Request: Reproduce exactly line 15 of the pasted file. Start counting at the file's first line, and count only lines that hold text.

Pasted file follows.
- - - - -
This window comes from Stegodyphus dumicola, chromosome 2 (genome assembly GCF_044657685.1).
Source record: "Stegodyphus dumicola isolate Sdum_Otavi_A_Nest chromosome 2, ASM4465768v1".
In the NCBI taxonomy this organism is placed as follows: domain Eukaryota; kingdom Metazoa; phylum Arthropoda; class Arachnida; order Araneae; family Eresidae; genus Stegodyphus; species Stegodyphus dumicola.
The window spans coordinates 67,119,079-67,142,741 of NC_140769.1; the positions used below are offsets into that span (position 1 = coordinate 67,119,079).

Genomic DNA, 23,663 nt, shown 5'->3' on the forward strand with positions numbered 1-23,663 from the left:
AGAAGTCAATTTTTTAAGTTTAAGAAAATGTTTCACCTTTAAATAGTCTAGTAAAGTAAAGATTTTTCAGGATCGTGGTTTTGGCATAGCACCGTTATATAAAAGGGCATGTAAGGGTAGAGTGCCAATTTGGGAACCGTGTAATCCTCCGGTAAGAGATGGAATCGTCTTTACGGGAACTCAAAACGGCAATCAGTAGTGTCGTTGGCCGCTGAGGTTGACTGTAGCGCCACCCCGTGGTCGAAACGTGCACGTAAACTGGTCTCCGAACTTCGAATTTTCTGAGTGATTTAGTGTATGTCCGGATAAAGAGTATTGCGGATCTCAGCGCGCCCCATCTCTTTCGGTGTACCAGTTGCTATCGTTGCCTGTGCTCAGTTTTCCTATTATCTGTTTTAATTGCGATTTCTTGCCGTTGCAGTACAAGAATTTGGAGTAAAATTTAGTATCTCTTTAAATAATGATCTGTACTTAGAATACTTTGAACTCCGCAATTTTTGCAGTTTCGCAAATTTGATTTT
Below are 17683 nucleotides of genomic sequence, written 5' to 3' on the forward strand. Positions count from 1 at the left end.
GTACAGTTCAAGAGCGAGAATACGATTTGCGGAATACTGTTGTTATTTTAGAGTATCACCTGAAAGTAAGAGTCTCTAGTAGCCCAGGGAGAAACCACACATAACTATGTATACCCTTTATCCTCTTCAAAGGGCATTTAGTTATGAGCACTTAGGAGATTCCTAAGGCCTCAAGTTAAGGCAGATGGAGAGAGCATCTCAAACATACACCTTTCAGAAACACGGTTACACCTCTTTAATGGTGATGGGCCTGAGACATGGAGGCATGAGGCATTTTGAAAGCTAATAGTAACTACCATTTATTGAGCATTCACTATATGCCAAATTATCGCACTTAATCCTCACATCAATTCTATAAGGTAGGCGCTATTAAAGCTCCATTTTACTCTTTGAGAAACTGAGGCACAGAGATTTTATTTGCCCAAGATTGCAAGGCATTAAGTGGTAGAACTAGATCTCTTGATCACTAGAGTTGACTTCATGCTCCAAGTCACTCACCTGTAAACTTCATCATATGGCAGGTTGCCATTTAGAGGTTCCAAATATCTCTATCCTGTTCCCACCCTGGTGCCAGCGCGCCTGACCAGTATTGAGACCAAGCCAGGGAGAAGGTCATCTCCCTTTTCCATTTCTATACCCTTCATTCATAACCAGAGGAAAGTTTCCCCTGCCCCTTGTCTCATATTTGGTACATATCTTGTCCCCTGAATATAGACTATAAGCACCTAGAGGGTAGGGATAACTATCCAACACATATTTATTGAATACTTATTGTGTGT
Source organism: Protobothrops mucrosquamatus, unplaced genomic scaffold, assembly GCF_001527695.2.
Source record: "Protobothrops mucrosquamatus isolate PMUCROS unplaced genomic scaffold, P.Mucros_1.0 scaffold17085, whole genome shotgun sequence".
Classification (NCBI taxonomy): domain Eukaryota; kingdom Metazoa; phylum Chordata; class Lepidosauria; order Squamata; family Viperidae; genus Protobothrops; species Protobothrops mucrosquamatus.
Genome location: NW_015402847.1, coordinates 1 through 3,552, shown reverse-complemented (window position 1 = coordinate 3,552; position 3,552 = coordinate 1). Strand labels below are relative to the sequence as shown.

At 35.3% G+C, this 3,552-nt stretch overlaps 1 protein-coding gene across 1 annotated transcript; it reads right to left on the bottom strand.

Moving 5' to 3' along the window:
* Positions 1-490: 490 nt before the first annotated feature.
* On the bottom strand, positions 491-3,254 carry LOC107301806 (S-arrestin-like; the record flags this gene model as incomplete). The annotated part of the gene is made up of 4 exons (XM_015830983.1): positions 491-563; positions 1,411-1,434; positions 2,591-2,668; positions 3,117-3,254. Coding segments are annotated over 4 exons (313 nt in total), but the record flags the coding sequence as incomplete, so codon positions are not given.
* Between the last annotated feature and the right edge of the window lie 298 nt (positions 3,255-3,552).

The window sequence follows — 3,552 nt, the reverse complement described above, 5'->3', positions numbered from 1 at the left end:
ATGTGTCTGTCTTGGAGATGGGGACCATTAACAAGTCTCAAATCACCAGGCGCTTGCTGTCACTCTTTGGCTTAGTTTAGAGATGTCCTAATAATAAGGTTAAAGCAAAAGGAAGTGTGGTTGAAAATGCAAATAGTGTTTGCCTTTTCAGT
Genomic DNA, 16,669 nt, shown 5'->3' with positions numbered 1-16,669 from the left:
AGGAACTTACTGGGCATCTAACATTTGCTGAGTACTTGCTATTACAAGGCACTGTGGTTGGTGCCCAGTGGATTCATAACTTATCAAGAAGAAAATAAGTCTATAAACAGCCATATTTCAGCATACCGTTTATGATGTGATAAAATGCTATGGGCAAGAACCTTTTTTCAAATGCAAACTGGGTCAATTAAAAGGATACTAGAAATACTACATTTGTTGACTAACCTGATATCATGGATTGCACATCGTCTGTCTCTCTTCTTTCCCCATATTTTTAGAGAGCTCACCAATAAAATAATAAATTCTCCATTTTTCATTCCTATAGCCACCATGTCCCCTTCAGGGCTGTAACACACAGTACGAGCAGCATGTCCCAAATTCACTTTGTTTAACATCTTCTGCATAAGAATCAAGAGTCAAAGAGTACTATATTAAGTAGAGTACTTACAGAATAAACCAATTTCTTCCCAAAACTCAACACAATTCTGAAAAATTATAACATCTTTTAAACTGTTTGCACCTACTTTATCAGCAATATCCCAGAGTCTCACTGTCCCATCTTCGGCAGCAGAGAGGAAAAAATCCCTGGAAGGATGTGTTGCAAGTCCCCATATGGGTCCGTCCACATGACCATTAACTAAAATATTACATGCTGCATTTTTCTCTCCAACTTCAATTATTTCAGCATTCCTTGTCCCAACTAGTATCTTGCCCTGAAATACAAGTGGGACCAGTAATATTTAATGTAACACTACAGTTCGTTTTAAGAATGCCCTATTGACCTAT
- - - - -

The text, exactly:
* Positions 1-490: 490 nt before the first annotated feature.